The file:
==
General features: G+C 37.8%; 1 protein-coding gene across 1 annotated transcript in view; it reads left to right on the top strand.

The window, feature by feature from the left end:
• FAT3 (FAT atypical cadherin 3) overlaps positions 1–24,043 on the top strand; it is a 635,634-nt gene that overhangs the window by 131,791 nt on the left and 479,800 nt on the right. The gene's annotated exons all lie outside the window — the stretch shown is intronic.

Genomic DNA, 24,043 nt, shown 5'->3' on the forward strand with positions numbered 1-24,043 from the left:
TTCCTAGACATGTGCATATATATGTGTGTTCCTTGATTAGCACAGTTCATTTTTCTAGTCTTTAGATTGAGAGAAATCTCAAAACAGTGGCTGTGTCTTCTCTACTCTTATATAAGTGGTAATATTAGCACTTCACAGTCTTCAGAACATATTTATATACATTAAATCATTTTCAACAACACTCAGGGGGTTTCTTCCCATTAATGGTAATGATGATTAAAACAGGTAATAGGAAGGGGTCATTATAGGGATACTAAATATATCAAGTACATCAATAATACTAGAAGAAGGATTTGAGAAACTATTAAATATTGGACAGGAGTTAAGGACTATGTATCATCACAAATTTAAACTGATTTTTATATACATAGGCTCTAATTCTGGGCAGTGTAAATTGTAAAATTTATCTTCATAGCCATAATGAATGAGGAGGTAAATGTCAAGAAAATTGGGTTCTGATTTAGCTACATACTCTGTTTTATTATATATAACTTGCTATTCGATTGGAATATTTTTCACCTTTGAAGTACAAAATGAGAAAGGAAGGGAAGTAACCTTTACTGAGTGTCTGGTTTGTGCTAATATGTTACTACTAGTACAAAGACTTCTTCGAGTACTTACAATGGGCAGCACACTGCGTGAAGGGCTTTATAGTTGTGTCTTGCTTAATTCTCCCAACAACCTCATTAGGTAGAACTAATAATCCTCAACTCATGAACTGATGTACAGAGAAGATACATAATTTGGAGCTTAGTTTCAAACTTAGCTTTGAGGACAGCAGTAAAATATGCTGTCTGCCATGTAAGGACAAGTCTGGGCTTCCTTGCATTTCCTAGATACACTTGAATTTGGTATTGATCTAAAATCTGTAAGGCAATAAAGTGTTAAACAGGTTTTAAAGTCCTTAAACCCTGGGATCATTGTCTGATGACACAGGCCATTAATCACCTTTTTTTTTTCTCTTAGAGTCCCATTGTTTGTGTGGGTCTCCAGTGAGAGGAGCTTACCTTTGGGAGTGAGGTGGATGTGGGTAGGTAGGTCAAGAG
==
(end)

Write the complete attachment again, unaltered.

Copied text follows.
General features: G+C 37.8%; 1 protein-coding gene across 1 annotated transcript in view; it reads left to right on the top strand.

The window, feature by feature from the left end:
• FAT3 (FAT atypical cadherin 3) overlaps positions 1–24,043 on the top strand; it is a 635,634-nt gene that overhangs the window by 131,791 nt on the left and 479,800 nt on the right. The gene's annotated exons all lie outside the window — the stretch shown is intronic.

Genomic DNA, 24,043 nt, shown 5'->3' on the forward strand with positions numbered 1-24,043 from the left:
TTCCTAGACATGTGCATATATATGTGTGTTCCTTGATTAGCACAGTTCATTTTTCTAGTCTTTAGATTGAGAGAAATCTCAAAACAGTGGCTGTGTCTTCTCTACTCTTATATAAGTGGTAATATTAGCACTTCACAGTCTTCAGAACATATTTATATACATTAAATCATTTTCAACAACACTCAGGGGGTTTCTTCCCATTAATGGTAATGATGATTAAAACAGGTAATAGGAAGGGGTCATTATAGGGATACTAAATATATCAAGTACATCAATAATACTAGAAGAAGGATTTGAGAAACTATTAAATATTGGACAGGAGTTAAGGACTATGTATCATCACAAATTTAAACTGATTTTTATATACATAGGCTCTAATTCTGGGCAGTGTAAATTGTAAAATTTATCTTCATAGCCATAATGAATGAGGAGGTAAATGTCAAGAAAATTGGGTTCTGATTTAGCTACATACTCTGTTTTATTATATATAACTTGCTATTCGATTGGAATATTTTTCACCTTTGAAGTACAAAATGAGAAAGGAAGGGAAGTAACCTTTACTGAGTGTCTGGTTTGTGCTAATATGTTACTACTAGTACAAAGACTTCTTCGAGTACTTACAATGGGCAGCACACTGCGTGAAGGGCTTTATAGTTGTGTCTTGCTTAATTCTCCCAACAACCTCATTAGGTAGAACTAATAATCCTCAACTCATGAACTGATGTACAGAGAAGATACATAATTTGGAGCTTAGTTTCAAACTTAGCTTTGAGGACAGCAGTAAAATATGCTGTCTGCCATGTAAGGACAAGTCTGGGCTTCCTTGCATTTCCTAGATACACTTGAATTTGGTATTGATCTAAAATCTGTAAGGCAATAAAGTGTTAAACAGGTTTTAAAGTCCTTAAACCCTGGGATCATTGTCTGATGACACAGGCCATTAATCACCTTTTTTTTTTCTCTTAGAGTCCCATTGTTTGTGTGGGTCTCCAGTGAGAGGAGCTTACCTTTGGGAGTGAGGTGGATGTGGGTAGGTAGGTCAAGAG